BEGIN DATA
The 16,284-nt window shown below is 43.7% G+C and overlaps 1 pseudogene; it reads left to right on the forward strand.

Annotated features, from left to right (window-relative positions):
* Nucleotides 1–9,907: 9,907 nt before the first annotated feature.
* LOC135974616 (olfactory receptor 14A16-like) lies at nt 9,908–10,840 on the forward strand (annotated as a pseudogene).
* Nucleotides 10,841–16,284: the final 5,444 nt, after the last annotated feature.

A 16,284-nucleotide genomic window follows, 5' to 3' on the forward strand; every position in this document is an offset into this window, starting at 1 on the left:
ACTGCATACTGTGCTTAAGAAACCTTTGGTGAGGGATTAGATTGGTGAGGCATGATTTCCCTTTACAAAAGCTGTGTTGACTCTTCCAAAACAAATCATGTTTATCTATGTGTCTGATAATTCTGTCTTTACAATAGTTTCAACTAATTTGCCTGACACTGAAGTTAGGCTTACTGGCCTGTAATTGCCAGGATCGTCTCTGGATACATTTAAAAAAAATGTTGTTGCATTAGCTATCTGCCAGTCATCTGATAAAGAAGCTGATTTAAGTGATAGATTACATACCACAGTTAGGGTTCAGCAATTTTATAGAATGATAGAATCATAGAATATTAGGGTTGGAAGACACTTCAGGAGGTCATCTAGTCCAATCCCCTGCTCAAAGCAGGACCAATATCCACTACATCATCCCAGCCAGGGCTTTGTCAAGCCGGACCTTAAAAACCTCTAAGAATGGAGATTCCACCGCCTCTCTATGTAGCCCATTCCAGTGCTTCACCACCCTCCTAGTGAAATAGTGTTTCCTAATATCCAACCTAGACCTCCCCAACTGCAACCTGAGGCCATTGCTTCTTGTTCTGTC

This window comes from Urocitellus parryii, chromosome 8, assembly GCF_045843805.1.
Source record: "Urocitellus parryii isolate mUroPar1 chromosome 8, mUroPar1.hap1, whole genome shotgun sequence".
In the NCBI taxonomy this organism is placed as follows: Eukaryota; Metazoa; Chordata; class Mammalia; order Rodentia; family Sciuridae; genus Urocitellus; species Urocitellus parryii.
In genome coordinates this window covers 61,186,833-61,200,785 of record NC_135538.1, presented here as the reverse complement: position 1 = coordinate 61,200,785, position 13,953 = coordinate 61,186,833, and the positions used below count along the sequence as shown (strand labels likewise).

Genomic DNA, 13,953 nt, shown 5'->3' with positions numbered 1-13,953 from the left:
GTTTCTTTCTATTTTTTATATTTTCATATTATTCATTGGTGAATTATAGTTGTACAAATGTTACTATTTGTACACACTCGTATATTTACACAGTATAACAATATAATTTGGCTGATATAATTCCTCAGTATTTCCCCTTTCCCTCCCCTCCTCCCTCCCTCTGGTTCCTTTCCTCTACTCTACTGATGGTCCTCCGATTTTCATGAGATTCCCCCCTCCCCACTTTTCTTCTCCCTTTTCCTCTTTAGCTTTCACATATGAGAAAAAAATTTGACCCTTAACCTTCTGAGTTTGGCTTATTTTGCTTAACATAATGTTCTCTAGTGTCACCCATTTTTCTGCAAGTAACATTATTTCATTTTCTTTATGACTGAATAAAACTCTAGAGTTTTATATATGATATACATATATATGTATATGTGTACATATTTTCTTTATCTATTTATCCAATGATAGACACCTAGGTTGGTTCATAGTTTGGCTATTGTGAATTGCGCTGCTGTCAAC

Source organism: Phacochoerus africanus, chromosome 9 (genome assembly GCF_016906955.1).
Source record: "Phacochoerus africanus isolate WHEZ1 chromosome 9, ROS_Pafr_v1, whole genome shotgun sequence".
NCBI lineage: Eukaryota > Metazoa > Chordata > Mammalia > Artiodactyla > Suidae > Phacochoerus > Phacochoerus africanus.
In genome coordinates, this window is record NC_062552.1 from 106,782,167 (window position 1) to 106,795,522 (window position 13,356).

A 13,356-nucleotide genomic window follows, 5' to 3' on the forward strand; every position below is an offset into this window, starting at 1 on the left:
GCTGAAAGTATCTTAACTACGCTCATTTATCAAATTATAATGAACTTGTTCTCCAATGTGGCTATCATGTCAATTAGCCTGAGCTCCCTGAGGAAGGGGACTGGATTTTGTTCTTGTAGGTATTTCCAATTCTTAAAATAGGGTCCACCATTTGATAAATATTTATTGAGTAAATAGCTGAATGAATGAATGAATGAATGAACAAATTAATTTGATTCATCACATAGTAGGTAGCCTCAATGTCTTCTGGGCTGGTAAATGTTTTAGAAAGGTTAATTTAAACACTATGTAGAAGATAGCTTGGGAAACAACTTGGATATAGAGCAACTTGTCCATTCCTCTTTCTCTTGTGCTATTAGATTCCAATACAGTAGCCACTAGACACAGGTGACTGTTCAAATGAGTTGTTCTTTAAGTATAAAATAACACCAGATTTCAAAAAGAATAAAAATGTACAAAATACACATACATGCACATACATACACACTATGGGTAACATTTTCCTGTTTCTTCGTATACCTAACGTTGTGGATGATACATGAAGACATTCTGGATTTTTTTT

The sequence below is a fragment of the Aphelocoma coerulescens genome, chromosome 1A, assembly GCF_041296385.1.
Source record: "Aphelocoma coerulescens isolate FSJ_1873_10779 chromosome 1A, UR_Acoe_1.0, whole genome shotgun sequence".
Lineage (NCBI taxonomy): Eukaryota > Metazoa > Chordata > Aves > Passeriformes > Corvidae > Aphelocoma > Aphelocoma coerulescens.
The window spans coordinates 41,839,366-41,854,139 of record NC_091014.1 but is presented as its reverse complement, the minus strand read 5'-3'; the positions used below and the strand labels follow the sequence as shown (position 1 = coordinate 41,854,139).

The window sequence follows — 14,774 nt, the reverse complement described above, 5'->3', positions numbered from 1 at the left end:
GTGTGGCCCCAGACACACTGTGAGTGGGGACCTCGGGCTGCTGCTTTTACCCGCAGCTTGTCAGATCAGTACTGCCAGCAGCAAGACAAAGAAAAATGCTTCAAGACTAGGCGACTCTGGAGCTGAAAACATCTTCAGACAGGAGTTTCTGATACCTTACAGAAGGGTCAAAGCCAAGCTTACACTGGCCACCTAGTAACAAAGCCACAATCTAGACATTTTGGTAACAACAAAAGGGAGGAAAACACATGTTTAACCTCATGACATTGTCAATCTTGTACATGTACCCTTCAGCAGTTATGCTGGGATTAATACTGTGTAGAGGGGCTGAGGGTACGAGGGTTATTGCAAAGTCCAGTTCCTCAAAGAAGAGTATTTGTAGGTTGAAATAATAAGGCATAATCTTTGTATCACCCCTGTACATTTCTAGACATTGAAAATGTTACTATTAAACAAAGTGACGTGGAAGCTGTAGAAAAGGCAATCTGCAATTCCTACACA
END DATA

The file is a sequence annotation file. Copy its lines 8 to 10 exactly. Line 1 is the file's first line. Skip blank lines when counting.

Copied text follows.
This window comes from Urocitellus parryii, chromosome 8, assembly GCF_045843805.1.
Source record: "Urocitellus parryii isolate mUroPar1 chromosome 8, mUroPar1.hap1, whole genome shotgun sequence".
In the NCBI taxonomy this organism is placed as follows: Eukaryota; Metazoa; Chordata; class Mammalia; order Rodentia; family Sciuridae; genus Urocitellus; species Urocitellus parryii.